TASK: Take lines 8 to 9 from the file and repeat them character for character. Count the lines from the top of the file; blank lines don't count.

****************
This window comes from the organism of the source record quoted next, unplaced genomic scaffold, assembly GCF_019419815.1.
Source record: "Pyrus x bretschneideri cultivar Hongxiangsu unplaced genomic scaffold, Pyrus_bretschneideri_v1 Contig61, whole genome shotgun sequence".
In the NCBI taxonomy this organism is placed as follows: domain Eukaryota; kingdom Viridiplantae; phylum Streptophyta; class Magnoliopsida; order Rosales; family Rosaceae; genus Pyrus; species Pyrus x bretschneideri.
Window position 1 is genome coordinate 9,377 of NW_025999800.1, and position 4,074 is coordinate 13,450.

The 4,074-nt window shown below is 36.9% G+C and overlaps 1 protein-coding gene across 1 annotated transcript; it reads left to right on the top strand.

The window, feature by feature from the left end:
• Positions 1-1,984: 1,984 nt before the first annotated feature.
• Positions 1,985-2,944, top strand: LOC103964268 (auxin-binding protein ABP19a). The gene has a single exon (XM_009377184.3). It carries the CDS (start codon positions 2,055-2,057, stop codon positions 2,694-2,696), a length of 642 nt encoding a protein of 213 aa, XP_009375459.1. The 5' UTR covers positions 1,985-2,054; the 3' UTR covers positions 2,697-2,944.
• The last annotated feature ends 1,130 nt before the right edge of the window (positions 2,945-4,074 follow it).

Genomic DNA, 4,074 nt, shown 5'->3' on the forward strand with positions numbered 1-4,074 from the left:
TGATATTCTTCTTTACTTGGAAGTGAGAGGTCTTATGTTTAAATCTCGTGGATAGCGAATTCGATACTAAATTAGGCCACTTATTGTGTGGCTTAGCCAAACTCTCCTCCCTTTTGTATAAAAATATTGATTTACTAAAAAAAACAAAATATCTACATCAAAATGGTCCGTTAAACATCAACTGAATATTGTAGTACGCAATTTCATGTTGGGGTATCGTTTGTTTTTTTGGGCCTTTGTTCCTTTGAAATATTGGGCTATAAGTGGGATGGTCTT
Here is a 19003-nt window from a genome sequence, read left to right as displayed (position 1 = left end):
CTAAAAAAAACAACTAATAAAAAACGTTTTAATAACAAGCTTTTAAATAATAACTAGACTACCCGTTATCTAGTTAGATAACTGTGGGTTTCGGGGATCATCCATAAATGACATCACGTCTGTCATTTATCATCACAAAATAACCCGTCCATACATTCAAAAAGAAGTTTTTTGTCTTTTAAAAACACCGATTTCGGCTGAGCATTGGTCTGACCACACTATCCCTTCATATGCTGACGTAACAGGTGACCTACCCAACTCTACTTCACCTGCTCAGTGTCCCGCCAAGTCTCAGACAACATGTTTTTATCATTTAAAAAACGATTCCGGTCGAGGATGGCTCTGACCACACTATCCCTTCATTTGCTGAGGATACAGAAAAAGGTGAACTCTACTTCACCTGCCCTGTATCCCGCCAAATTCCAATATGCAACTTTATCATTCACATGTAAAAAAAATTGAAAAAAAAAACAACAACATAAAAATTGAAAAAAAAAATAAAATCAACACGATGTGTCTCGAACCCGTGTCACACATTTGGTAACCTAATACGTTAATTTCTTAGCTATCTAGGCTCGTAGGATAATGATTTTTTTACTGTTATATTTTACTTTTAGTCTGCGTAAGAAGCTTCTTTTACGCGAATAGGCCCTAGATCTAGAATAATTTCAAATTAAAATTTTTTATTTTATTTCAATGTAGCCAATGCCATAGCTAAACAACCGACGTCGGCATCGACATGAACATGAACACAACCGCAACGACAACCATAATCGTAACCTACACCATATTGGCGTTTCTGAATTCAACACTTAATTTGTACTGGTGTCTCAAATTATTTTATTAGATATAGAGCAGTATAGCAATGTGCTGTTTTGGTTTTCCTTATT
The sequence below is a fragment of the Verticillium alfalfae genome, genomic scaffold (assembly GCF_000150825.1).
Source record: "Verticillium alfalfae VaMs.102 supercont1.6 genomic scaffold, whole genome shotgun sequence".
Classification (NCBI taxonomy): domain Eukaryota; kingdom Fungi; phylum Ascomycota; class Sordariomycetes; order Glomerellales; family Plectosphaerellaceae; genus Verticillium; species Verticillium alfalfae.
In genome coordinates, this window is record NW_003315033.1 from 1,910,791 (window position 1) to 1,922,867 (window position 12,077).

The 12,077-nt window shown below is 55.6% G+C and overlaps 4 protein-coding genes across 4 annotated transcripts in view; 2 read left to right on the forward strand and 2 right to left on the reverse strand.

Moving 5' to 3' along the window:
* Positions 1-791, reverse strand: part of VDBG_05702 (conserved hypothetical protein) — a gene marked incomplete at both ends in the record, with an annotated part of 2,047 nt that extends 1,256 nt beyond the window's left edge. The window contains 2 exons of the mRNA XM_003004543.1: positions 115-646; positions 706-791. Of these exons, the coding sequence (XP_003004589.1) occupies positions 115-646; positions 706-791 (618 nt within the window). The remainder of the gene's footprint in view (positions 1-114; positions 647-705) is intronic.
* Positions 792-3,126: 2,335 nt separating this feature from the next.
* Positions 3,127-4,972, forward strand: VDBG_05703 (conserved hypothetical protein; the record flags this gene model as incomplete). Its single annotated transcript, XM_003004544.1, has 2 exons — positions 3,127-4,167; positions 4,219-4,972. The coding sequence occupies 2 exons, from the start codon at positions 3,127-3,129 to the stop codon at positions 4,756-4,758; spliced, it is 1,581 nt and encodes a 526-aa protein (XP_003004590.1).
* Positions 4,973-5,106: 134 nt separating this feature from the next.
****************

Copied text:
• Positions 1,985-2,944, top strand: LOC103964268 (auxin-binding protein ABP19a). The gene has a single exon (XM_009377184.3). It carries the CDS (start codon positions 2,055-2,057, stop codon positions 2,694-2,696), a length of 642 nt encoding a protein of 213 aa, XP_009375459.1. The 5' UTR covers positions 1,985-2,054; the 3' UTR covers positions 2,697-2,944.
• The last annotated feature ends 1,130 nt before the right edge of the window (positions 2,945-4,074 follow it).